Community Development Director Nathan Dietrich presented an update to Tomball City Council on Feb. 21 regarding a long-awaited project to reconstruct FM 2920 through downtown, also known as Main Street. The project would span from Willow Street to Business 249.

Kyle Bertrand, a civil engineer for Gunda Corp. working on the project, said a full reconstruction could start in approximately 2 1/2 years and take 24-36 months to complete once construction begins.

In the four-block span between Oak and Elm streets, raised medians are planned to replace the middle turn lane, Bertrand said. This four-block section is the only one that would have a raised median, he said.

Council Member Derek Townsend Sr. said he is concerned about what raised medians in that area would do to area businesses and future parades through downtown, such as how some of the larger vehicles and floats in the parade would fit with a raised median. He said he believes it would be difficult to access businesses with the raised median dividing the road as well.

"I'm not a fan of raised medians, period, because it's killed [FM] 1960. ... There's businesses and buildings that have been shuttered," Townsend said. "I don't want that to happen to our downtown."

Council Member John Ford asked why the median had to be raised. Mayor Gretchen Fagan said a raised median would keep people from crossing anywhere but at the traffic signals, and the presence of a raised median gives pedestrians some place to stand more safely while crossing.

FM 2920 improvements have been in the works through downtown Tomball since a Livable Centers Study was conducted by the Houston-Galveston Area Council in 2009, Community Impact Newspaper previously reported.

Kelly Violette, executive director of the Tomball Economic Development Corp., worked as Tomball’s city planner at the time the Livable Centers Study was conducted, Community Impact Newspaper previously reported. Violette said Feb. 21 raised medians were recommended as part of the study.

"That was a traffic control suggestion, bringing that raised median and widening the sidewalks, trying to reduce the speed of traffic in that little downtown area. ... In 2009, we had four times the number of crashes just within that four-block area than we did in the state," Violette said.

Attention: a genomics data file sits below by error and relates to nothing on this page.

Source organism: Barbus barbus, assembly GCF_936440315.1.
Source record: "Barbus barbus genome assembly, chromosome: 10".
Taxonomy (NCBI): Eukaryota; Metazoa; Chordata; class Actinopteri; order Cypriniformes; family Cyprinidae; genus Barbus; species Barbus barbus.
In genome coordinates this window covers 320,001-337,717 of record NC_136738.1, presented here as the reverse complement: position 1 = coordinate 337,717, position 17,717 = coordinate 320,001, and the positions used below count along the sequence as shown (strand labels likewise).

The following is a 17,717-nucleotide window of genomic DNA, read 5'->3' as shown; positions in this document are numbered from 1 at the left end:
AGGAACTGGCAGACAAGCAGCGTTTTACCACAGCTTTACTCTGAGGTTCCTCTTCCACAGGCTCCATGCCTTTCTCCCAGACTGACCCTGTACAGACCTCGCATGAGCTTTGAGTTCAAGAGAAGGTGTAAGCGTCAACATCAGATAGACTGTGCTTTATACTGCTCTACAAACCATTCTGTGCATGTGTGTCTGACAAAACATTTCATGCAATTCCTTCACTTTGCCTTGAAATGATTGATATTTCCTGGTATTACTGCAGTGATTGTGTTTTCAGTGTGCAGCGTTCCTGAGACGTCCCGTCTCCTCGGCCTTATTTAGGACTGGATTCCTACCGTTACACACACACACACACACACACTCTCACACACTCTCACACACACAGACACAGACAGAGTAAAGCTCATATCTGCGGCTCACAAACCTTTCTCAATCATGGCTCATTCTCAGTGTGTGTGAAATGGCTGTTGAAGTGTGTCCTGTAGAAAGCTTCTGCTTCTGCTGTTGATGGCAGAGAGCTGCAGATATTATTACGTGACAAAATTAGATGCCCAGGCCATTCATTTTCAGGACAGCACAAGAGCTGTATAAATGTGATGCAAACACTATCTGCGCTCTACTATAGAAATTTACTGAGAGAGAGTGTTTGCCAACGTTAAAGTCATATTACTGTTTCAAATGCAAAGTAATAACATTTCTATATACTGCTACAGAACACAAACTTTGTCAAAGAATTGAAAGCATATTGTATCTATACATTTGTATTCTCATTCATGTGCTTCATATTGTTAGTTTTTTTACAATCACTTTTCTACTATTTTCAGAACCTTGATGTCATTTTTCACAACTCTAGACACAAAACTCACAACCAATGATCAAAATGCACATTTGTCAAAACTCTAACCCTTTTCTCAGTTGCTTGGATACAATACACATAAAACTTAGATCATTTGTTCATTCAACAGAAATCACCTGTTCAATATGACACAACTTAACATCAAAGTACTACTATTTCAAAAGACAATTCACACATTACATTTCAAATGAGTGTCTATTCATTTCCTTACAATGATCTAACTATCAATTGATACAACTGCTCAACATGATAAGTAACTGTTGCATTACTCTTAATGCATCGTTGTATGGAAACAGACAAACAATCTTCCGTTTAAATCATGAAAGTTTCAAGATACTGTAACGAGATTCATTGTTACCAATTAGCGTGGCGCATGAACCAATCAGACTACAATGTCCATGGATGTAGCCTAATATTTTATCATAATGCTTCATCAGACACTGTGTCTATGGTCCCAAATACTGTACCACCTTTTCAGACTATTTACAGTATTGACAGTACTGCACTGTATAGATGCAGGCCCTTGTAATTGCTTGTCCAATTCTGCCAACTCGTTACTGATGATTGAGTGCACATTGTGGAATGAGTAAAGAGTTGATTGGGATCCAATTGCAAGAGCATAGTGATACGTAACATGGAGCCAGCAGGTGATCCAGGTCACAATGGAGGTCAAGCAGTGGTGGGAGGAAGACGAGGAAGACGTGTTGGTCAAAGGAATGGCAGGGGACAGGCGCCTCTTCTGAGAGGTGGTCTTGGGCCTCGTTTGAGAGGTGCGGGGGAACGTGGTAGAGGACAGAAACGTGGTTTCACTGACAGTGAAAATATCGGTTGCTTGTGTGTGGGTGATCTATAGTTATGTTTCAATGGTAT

City Manager David Esquivel suggested looking into removable raised medians.

Violette said she believes the Greater Tomball Area Chamber of Commerce would figure out how to make the parades still happen safely.

"We need to be looking at everything that is going to affect our town. ... We need to think about the effects of our community," Townsend said.

During the Feb. 21 meeting, Dietrich also showed possible options for aesthetic enhancements along Main Street, including pavers, elevated options for traffic lights, pedestrian lighting, benches, trash cans and trees.

Ethan Beeson, a landscape architect with the Texas Department of Transportation, said several trees are causing tree heaving, which is when the roots disrupt the sidewalks and cause them to crack or push up. He said the city of Tomball could continue to repair or replace sidewalks, but with a full reconstruction that involves going underground and replacing utilities along Main Street, it gets expensive and lengthens the construction process. He said if the city committed to removing some or all of the trees, TxDOT would commit to a subsequent landscaping project.

"TxDOT would commit to funding tree landscaping 100%," Beeson said.

He said TxDOT would only pay for tree landscaping that needed to happen after the FM 2920 reconstruction and that TxDOT would hold a one-year warranty in which TxDOT would pay to maintain the trees. After one year, the city of Tomball would be responsible for maintaining the trees.

Dietrich said there are many decisions the city has to make moving forward with this project, such as choosing whether to reconstruction or rehabilitate the roadway; what the utilities, water, and sewer master plan would be; and choosing standard or elevated aesthetics along the corridor.